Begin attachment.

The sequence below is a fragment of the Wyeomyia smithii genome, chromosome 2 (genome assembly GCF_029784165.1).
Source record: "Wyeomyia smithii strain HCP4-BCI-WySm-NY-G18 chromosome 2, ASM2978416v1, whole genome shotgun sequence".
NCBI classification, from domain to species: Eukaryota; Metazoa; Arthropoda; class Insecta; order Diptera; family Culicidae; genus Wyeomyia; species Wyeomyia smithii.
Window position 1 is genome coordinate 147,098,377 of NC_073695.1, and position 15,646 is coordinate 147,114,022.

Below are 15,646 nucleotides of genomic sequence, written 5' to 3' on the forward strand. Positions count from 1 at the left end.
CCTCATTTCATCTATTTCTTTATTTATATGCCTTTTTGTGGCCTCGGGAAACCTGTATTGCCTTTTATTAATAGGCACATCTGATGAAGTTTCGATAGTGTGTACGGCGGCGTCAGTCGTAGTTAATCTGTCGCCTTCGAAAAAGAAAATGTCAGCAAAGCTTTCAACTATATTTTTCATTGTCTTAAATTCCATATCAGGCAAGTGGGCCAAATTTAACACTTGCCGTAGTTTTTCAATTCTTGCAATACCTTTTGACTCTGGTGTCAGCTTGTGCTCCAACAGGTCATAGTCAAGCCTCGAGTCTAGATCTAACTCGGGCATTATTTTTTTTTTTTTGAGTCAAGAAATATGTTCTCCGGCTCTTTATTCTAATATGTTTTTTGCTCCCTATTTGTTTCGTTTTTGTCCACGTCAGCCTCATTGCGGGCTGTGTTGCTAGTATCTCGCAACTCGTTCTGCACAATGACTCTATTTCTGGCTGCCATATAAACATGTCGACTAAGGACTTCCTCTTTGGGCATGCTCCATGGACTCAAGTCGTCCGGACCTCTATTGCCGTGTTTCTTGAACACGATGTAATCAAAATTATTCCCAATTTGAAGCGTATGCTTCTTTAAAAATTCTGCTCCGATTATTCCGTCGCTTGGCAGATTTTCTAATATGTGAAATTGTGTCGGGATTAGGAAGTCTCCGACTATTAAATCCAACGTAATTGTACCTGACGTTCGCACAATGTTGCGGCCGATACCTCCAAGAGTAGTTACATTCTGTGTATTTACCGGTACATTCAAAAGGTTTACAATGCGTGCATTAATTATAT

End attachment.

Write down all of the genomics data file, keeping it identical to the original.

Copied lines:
The sequence below is a fragment of the Wyeomyia smithii genome, chromosome 2 (genome assembly GCF_029784165.1).
Source record: "Wyeomyia smithii strain HCP4-BCI-WySm-NY-G18 chromosome 2, ASM2978416v1, whole genome shotgun sequence".
NCBI classification, from domain to species: Eukaryota; Metazoa; Arthropoda; class Insecta; order Diptera; family Culicidae; genus Wyeomyia; species Wyeomyia smithii.
Window position 1 is genome coordinate 147,098,377 of NC_073695.1, and position 15,646 is coordinate 147,114,022.

Below are 15,646 nucleotides of genomic sequence, written 5' to 3' on the forward strand. Positions count from 1 at the left end.
CCTCATTTCATCTATTTCTTTATTTATATGCCTTTTTGTGGCCTCGGGAAACCTGTATTGCCTTTTATTAATAGGCACATCTGATGAAGTTTCGATAGTGTGTACGGCGGCGTCAGTCGTAGTTAATCTGTCGCCTTCGAAAAAGAAAATGTCAGCAAAGCTTTCAACTATATTTTTCATTGTCTTAAATTCCATATCAGGCAAGTGGGCCAAATTTAACACTTGCCGTAGTTTTTCAATTCTTGCAATACCTTTTGACTCTGGTGTCAGCTTGTGCTCCAACAGGTCATAGTCAAGCCTCGAGTCTAGATCTAACTCGGGCATTATTTTTTTTTTTTTGAGTCAAGAAATATGTTCTCCGGCTCTTTATTCTAATATGTTTTTTGCTCCCTATTTGTTTCGTTTTTGTCCACGTCAGCCTCATTGCGGGCTGTGTTGCTAGTATCTCGCAACTCGTTCTGCACAATGACTCTATTTCTGGCTGCCATATAAACATGTCGACTAAGGACTTCCTCTTTGGGCATGCTCCATGGACTCAAGTCGTCCGGACCTCTATTGCCGTGTTTCTTGAACACGATGTAATCAAAATTATTCCCAATTTGAAGCGTATGCTTCTTTAAAAATTCTGCTCCGATTATTCCGTCGCTTGGCAGATTTTCTAATATGTGAAATTGTGTCGGGATTAGGAAGTCTCCGACTATTAAATCCAACGTAATTGTACCTGACGTTCGCACAATGTTGCGGCCGATACCTCCAAGAGTAGTTACATTCTGTGTATTTACCGGTACATTCAAAAGGTTTACAATGCGTGCATTAATTATAT